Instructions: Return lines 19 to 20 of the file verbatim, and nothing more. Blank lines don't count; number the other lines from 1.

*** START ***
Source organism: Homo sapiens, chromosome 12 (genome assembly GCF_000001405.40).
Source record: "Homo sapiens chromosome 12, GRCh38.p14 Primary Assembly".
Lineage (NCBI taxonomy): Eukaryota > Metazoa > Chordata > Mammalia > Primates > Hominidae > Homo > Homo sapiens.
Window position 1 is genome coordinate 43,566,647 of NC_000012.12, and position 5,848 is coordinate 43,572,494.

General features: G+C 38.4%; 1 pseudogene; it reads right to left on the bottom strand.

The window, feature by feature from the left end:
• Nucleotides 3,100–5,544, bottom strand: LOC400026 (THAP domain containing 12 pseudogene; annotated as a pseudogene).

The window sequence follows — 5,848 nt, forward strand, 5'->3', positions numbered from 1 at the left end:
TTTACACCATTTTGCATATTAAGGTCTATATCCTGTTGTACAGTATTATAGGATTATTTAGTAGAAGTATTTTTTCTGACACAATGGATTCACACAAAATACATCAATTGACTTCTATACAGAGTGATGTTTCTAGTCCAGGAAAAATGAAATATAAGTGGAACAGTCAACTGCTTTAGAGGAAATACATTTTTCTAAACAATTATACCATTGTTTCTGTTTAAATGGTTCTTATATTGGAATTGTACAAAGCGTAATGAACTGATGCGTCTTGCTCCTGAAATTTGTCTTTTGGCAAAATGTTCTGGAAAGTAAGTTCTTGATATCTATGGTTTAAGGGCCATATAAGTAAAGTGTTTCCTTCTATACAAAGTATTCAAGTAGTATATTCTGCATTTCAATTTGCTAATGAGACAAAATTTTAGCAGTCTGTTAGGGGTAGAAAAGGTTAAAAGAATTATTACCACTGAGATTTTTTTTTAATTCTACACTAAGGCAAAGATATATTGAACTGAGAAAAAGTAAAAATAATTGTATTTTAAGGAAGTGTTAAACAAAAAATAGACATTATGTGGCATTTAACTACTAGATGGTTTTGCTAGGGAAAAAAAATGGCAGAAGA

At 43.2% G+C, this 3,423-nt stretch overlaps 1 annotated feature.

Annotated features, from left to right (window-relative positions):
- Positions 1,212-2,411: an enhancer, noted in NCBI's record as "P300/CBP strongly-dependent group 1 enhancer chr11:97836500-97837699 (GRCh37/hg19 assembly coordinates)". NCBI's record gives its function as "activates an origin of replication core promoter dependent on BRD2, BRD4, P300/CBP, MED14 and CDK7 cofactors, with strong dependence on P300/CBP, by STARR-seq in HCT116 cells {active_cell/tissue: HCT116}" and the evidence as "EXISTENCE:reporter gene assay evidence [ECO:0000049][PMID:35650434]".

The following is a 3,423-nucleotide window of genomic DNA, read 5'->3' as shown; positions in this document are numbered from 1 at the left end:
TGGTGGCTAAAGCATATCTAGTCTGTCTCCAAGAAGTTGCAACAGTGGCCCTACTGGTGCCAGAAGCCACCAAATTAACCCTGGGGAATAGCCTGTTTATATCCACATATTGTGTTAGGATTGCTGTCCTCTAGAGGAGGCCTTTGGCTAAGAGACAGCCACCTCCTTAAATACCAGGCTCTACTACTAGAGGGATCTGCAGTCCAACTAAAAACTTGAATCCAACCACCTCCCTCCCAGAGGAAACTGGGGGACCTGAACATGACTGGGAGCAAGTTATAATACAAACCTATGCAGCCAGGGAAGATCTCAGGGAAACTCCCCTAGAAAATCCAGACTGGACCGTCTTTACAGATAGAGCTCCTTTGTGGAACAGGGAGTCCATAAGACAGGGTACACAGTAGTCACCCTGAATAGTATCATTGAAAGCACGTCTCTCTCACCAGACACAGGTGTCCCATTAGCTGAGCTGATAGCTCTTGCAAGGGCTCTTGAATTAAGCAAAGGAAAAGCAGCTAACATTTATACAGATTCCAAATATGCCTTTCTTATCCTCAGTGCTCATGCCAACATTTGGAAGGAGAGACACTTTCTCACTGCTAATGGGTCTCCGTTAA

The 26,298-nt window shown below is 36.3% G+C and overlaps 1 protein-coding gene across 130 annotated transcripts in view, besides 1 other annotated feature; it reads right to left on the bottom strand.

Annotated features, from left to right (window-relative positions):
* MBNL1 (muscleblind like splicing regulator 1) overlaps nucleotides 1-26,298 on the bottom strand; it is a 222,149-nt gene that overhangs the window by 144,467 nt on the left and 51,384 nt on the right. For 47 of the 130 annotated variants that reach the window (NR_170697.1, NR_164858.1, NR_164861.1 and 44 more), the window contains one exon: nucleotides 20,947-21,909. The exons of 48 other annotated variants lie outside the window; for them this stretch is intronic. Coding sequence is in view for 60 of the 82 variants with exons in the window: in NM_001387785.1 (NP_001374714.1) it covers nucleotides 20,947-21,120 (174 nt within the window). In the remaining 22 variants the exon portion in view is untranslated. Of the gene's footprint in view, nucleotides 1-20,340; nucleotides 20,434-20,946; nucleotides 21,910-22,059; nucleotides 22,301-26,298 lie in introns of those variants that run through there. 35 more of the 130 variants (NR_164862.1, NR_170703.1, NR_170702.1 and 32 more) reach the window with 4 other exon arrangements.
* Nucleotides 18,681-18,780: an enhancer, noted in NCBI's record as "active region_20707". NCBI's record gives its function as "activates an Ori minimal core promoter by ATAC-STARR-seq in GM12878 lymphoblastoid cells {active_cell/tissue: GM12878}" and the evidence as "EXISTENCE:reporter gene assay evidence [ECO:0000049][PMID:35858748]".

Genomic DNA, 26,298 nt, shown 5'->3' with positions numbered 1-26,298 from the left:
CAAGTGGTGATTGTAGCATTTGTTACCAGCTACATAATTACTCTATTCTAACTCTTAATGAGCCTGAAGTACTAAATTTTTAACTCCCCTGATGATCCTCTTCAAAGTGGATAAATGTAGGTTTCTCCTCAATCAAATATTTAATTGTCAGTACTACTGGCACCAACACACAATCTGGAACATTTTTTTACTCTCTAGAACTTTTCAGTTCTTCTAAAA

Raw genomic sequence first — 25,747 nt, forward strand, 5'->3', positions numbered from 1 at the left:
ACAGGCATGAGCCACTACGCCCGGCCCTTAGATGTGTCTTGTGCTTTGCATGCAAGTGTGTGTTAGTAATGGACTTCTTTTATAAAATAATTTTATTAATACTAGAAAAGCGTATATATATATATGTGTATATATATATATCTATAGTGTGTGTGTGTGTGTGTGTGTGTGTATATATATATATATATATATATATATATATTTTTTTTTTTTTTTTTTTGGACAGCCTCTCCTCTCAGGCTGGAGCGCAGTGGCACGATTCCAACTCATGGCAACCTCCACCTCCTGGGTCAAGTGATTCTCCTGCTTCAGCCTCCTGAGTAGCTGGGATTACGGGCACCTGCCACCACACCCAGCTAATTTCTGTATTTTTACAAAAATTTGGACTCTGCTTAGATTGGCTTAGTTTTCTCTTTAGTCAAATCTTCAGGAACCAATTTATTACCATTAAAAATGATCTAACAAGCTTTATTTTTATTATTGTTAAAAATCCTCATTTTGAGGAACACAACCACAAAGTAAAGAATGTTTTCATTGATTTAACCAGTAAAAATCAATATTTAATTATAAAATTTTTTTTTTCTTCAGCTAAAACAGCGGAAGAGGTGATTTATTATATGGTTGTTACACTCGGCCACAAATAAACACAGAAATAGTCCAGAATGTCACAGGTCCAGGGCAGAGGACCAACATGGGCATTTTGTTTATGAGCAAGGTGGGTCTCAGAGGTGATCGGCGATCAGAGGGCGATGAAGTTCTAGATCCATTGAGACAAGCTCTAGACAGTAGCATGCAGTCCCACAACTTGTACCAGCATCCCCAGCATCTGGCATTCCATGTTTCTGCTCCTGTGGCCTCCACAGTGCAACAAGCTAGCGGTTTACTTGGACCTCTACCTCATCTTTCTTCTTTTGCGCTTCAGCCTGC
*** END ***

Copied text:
Genomic DNA, 26,298 nt, shown 5'->3' with positions numbered 1-26,298 from the left:
CAAGTGGTGATTGTAGCATTTGTTACCAGCTACATAATTACTCTATTCTAACTCTTAATGAGCCTGAAGTACTAAATTTTTAACTCCCCTGATGATCCTCTTCAAAGTGGATAAATGTAGGTTTCTCCTCAATCAAATATTTAATTGTCAGTACTACTGGCACCAACACACAATCTGGAACATTTTTTTACTCTCTAGAACTTTTCAGTTCTTCTAAAA